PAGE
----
Arizona’s Council of Governments is a partnership of regional government councils such as the Maricopa Association of Governments, Pima Association of Governments and numerous state-level departments.
The report also notes the county’s plans to attract additional aerospace and defense companies near the airport meshes well with the transportation network plan.
“Pima County and local partners are in the process of developing a Aerospace Defense Research Business Park south of Tucson International Airport that will provide key infrastructure improvements for existing businesses but will also create opportunities for new growth by creating a high tech multimodal transportation corridor,” the report reads.
At least one company has relocated to the area.
Earlier this year the national home furnishings retailer HomeGoods announced plans to build a distribution center east of Tucson International Airport.
Construction of the company’s more than 500,000-square-foot facility is underway. It plans to eventually employ more than 900 people.
“Once we get two or three more wins people will see this is real,” Kozachik said.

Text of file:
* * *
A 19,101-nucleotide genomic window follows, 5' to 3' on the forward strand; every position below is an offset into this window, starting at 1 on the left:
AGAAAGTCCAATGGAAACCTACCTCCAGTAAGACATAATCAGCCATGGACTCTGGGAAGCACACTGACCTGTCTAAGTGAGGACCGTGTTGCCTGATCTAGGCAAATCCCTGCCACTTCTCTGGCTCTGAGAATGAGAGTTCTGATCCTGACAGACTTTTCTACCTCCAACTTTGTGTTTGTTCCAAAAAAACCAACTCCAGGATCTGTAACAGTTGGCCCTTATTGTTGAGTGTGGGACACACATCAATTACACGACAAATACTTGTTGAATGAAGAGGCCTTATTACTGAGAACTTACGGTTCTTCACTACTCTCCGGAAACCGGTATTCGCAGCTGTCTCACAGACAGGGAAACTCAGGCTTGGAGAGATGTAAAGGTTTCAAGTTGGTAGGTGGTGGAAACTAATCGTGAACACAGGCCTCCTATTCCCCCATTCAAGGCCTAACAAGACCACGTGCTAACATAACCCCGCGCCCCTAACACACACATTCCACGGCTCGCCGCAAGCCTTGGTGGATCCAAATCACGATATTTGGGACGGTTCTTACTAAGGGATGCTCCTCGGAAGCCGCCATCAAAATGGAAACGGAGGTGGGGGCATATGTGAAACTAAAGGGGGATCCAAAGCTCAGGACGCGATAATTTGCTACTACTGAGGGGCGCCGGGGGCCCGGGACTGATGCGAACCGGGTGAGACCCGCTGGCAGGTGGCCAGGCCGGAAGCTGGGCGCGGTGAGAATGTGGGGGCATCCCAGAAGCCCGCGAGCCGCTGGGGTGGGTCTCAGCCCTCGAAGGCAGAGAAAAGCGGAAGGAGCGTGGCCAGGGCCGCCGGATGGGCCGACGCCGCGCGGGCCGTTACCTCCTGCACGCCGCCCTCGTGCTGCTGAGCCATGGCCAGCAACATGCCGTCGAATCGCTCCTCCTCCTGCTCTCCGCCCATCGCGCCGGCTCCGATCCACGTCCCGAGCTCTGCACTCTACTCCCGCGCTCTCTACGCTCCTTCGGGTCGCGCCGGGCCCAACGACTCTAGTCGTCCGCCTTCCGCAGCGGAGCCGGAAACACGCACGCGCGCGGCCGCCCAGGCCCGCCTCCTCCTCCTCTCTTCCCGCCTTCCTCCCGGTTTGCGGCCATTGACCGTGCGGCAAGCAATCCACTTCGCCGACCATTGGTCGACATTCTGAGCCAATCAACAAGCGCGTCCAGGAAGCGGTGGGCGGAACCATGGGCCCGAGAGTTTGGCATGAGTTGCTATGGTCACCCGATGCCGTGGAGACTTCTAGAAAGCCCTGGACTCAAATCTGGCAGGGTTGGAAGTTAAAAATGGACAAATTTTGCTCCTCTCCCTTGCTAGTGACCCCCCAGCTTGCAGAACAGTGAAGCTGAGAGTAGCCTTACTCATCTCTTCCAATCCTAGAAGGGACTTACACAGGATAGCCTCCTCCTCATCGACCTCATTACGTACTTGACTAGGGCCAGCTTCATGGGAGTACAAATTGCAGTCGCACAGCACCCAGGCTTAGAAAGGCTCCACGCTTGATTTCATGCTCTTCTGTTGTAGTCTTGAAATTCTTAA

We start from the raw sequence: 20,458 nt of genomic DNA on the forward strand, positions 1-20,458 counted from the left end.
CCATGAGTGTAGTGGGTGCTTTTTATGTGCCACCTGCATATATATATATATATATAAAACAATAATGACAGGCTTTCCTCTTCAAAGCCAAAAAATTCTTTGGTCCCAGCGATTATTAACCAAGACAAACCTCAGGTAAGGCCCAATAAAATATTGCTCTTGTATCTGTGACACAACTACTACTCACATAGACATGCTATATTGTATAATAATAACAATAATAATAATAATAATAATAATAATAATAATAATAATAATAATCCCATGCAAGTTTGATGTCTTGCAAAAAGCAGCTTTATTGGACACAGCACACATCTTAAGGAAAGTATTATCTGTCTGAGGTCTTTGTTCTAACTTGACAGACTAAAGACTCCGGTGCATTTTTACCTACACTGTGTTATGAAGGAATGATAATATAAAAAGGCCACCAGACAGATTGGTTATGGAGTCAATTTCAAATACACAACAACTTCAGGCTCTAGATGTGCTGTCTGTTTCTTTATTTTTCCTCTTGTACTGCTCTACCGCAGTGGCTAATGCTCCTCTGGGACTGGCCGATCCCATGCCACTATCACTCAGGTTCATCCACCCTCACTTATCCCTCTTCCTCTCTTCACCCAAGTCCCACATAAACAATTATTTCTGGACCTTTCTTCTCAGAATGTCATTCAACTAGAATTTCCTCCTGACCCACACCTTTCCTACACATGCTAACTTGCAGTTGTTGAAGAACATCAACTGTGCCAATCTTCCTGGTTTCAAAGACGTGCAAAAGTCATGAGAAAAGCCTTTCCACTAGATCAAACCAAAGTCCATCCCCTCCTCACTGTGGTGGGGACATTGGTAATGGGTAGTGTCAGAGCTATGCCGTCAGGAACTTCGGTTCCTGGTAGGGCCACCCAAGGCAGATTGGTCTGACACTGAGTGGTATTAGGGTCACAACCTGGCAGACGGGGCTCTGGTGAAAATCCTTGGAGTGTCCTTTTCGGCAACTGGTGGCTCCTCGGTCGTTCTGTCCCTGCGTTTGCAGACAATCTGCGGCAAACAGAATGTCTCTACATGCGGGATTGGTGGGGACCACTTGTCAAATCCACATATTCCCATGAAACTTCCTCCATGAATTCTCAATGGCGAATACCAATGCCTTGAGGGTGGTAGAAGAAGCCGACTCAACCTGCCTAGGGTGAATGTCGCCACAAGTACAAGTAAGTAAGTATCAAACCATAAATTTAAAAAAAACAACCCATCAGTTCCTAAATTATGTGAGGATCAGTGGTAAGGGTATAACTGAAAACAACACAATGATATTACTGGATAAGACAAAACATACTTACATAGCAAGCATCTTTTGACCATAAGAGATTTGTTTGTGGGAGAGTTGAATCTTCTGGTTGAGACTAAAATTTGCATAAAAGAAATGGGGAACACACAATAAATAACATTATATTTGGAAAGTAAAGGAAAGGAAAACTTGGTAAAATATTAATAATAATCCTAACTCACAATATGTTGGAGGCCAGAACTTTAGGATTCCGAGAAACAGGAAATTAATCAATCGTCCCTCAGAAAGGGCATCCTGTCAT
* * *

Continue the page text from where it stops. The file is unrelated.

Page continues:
The next win could come sooner than many thought.
Huckelberry said county officials have been in negotiations with a company interested in locating a large facility south of TIA along the newly named Aerospace Parkway.
While unable to name the company because of non-disclosure agreements, Huckelberry said as many as 500 new jobs could be located at the facility.
Moffatt said out-of-state companies with large land requirements and access to existing and potential new links to transportation networks have expressed interest in the region.
“The reason we are getting more interest is the fact that we have large parcels,” Moffatt said.
Moffatt said numerous companies have inquired about 500- to 1,000-acre parcels.
Part of the attraction is the availability of such tracts of land that aren’t remote and far-flung acreage. He said similarly sized sections of land are increasingly unavailable in the Phoenix area except for distant west-Valley areas.
Arizona’s delegation in the U.S. Congress also has gotten behind the corridor plan, working to acquire federal funding for the entire proposal.
The corridor was recently included as a high-priority project on the multi-year federal highway spending bill.
No specific dollar amounts have been earmarked to the plan, but the high-priority designation greatly increases the chances for federal funding.
Bronson said a local funding component would almost certainly be needed to make the plan reality.
She said a $50 million local investment could be met with more than 10 times that amount in federal matching funds.
“If there’s no local match this is not going to happen,” she said.
A single-question bond election would be the most likely funding mechanism, Bronson said.
Estimates for the complete connection, which in some configurations would span a 14-mile stretch from I-10 near South Rita Road to I-19 near West Pima Mine Road, put total costs of the project at $600 million.
Contact reporter Patrick McNamara at 573-4241 or firstname.lastname@example.org. On Twitter: @pm929.